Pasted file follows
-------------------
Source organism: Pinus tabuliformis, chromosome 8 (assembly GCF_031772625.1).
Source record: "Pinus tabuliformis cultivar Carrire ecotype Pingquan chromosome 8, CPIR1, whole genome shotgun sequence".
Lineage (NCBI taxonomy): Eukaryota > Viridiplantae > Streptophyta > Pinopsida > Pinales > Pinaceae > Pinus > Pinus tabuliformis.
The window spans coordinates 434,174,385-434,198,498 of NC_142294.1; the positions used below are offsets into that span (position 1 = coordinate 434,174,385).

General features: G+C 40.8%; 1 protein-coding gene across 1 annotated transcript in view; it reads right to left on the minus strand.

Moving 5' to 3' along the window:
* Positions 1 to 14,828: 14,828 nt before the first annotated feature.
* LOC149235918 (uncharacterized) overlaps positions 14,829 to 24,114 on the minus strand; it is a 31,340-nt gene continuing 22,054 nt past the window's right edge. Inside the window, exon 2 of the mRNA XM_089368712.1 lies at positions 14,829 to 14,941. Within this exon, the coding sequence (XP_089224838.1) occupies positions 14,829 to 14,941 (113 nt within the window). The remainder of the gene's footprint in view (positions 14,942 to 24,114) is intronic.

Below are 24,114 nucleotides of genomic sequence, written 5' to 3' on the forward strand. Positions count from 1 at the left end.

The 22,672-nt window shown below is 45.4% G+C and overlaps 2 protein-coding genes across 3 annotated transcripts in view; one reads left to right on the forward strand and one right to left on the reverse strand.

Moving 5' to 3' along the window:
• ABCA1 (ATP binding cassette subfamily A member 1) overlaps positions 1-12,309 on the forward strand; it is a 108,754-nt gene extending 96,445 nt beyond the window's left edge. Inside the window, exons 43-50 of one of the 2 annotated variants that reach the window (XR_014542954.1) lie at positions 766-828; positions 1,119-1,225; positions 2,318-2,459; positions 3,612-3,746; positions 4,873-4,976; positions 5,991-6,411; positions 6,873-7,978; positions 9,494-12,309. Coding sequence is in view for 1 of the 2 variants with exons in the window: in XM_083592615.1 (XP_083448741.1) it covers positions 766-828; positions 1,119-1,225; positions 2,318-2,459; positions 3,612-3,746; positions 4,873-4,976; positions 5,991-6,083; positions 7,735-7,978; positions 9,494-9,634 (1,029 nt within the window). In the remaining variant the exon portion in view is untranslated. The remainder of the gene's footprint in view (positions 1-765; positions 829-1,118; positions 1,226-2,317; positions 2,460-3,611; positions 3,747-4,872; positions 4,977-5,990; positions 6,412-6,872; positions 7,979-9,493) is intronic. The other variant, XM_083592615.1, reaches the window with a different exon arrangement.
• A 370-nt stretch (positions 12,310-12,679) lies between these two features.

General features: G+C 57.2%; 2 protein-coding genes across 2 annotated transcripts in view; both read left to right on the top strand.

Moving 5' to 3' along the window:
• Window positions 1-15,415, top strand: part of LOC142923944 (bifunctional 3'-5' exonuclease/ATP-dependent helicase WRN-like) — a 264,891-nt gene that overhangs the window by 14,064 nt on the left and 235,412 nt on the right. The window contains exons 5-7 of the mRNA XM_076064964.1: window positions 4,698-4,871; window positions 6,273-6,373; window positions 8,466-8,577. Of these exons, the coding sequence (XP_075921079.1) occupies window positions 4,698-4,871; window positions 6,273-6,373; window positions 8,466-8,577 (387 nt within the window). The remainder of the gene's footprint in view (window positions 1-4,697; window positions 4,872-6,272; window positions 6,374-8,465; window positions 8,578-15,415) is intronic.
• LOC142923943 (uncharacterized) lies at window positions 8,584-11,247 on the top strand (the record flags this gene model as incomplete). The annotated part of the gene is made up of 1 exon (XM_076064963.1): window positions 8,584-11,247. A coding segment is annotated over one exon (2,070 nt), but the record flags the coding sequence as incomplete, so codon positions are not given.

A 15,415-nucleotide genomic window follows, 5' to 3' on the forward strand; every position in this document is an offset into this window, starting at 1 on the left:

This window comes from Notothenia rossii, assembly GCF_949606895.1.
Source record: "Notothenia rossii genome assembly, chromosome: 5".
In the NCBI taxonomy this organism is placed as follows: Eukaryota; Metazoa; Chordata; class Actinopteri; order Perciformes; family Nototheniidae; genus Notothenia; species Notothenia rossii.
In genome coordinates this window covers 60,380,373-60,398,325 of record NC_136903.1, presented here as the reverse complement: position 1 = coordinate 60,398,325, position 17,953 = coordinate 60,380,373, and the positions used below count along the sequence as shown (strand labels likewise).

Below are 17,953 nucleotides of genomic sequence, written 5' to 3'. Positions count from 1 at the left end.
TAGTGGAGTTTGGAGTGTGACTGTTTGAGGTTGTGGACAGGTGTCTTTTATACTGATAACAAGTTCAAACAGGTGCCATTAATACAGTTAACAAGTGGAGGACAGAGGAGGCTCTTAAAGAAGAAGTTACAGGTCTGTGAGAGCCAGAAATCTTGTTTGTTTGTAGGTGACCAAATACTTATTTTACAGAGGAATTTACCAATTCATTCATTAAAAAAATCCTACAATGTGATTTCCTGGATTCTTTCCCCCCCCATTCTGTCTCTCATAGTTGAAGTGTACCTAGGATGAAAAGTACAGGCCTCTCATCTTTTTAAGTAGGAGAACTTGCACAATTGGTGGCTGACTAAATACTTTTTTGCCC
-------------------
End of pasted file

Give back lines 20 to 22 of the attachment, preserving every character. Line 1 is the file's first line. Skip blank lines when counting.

Source record: "Notothenia rossii genome assembly, chromosome: 5".
In the NCBI taxonomy this organism is placed as follows: Eukaryota; Metazoa; Chordata; class Actinopteri; order Perciformes; family Nototheniidae; genus Notothenia; species Notothenia rossii.
In genome coordinates this window covers 60,380,373-60,398,325 of record NC_136903.1, presented here as the reverse complement: position 1 = coordinate 60,398,325, position 17,953 = coordinate 60,380,373, and the positions used below count along the sequence as shown (strand labels likewise).